When I stopped blogging 18 months ago there were a couple of reasons for it.
The first, was that after 365 days of posts, I was rather sick of my own ‘voice’.
The second, and honestly, the main reason was that I had just been diagnosed with depression. It felt like that was the only thing that was really going on in my mind at the time, and I just wasn’t ready or able to write about it, but I had nothing else to write either, so the blog had a holiday.
18 months later and I’m back. I’m still not sure I’m actually ready to write about it, but I’ll give it a bash anyways. Bear with me, won’t you?
Working out the whys of this whole thing is as yet an unsolved mystery. I’ve been depressed before and I’ve been anxious before, but it has always, always been for a reason before. This time it just came out of nowhere.
December 2013 arrived and I was feeling a bit run-down, but after autumn term with its freshers, CU weekends, events’ weeks, carol services, as well as a couple of other fairly large spanners that were thrown in the works of work, that wasn’t a massive surprise. But then a couple of days before my Christmas holiday started, while sitting in the Sage concert hall, listening to Kate Rusby and her band, I had an anxiety attack.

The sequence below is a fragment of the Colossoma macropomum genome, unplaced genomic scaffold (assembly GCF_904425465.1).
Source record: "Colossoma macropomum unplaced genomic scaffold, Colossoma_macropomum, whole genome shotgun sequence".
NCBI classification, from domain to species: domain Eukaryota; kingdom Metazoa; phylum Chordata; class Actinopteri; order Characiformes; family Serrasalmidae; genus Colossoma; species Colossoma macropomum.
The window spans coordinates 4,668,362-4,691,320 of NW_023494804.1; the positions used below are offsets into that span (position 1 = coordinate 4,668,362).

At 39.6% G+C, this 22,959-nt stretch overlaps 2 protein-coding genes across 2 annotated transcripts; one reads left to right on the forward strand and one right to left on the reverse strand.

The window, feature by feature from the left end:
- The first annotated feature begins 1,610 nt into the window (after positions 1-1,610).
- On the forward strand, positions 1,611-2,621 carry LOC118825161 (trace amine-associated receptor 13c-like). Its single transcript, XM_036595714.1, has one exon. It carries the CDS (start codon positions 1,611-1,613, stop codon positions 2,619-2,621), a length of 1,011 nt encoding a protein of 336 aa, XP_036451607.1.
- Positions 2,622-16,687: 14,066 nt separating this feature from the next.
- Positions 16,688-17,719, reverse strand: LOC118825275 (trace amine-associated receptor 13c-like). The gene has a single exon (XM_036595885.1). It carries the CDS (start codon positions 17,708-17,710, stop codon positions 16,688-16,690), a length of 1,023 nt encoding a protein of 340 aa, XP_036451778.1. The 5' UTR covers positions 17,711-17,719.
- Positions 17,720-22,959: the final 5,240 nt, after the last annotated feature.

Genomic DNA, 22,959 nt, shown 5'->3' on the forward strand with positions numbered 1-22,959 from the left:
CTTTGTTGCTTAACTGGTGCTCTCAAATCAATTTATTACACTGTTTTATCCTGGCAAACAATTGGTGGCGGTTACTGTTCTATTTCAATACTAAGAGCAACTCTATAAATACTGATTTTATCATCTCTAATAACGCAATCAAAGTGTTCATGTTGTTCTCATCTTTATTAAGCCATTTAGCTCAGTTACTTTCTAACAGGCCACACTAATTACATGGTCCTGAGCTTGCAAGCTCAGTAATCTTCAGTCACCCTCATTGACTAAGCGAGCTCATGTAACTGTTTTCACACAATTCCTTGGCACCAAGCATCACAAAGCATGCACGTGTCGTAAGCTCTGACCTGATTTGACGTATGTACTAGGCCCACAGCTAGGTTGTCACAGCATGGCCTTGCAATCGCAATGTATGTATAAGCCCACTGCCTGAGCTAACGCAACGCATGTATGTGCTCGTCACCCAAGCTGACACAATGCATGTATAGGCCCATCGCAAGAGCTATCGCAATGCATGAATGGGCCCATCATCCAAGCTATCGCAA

If you’re not familiar with that particular treasure of human experience, then I’m glad for you. It’s an odd thing – breathing is hard, your heart starts racing, pins and needles, or something like it attacks your hands and feet, you feel hot and cold, all at once, and all you want to do is run, except that you’re in the middle of a row of people, listening to some lovely music, and since there’s nothing to cause the feeling, there’s also nothing to run from, so you just sit there and wait for it to pass (and then have a big glass of wine during the interval, to take the edge off).
By the time I made it back to my mum and dad’s for Christmas I was feeling terrible, but had convinced myself that it was probably a virus, and so spent most of the holidays in bed, googling my various symptoms and convincing myself that I had either glandular fever or MS (and steadfastly ignoring the ‘depression’ diagnosis that was popping up at every turn).
Eventually I made it to my GP, had some blood tests done and got signed off work, but of course the bloods came back clear, and after a bit of prodding from various members of my family, and a few baffling bouts of uncontrollable weeping, I went back to the doctors and got a diagnosis (the D-word) and a prescription for a very wonderful drug, called Citalopram.
These tiny white pills are magical. It wasn’t an immediate fix, for sure. It took 8 weeks and an increase in dosage before I started to feel somewhat normal again, but eventually they did kick in, and all in all, I’m doing grand.
It has been an odd experience. Baffling, frustrating, frightening, and miserable at times; but also interesting, and challenging, and I suspect, perhaps a wee bit good for me.
More on all of that in future posts, I reckon, but for now, let’s leave it there.
In summary: medicated.